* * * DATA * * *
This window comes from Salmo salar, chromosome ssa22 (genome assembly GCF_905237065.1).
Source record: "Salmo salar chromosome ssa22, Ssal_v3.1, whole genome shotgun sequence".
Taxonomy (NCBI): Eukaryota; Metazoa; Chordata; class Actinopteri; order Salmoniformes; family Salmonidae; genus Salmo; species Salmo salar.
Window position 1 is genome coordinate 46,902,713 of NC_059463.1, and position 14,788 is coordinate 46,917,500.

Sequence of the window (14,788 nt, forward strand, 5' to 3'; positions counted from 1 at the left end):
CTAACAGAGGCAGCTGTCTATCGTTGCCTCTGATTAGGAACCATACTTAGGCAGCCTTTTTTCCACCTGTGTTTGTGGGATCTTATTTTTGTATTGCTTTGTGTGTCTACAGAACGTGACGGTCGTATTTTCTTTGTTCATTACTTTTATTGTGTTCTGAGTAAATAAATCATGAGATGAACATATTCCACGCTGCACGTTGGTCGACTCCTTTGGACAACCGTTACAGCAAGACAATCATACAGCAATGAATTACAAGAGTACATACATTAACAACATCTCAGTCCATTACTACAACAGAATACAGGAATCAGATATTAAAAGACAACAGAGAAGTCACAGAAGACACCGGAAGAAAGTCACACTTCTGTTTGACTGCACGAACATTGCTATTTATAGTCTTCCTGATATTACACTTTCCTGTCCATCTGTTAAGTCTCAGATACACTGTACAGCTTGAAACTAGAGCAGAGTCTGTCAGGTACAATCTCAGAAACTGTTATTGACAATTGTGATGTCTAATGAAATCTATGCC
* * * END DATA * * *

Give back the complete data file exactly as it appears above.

This window comes from Salmo salar, chromosome ssa22 (genome assembly GCF_905237065.1).
Source record: "Salmo salar chromosome ssa22, Ssal_v3.1, whole genome shotgun sequence".
Taxonomy (NCBI): Eukaryota; Metazoa; Chordata; class Actinopteri; order Salmoniformes; family Salmonidae; genus Salmo; species Salmo salar.
Window position 1 is genome coordinate 46,902,713 of NC_059463.1, and position 14,788 is coordinate 46,917,500.

Sequence of the window (14,788 nt, forward strand, 5' to 3'; positions counted from 1 at the left end):
CTAACAGAGGCAGCTGTCTATCGTTGCCTCTGATTAGGAACCATACTTAGGCAGCCTTTTTTCCACCTGTGTTTGTGGGATCTTATTTTTGTATTGCTTTGTGTGTCTACAGAACGTGACGGTCGTATTTTCTTTGTTCATTACTTTTATTGTGTTCTGAGTAAATAAATCATGAGATGAACATATTCCACGCTGCACGTTGGTCGACTCCTTTGGACAACCGTTACAGCAAGACAATCATACAGCAATGAATTACAAGAGTACATACATTAACAACATCTCAGTCCATTACTACAACAGAATACAGGAATCAGATATTAAAAGACAACAGAGAAGTCACAGAAGACACCGGAAGAAAGTCACACTTCTGTTTGACTGCACGAACATTGCTATTTATAGTCTTCCTGATATTACACTTTCCTGTCCATCTGTTAAGTCTCAGATACACTGTACAGCTTGAAACTAGAGCAGAGTCTGTCAGGTACAATCTCAGAAACTGTTATTGACAATTGTGATGTCTAATGAAATCTATGCC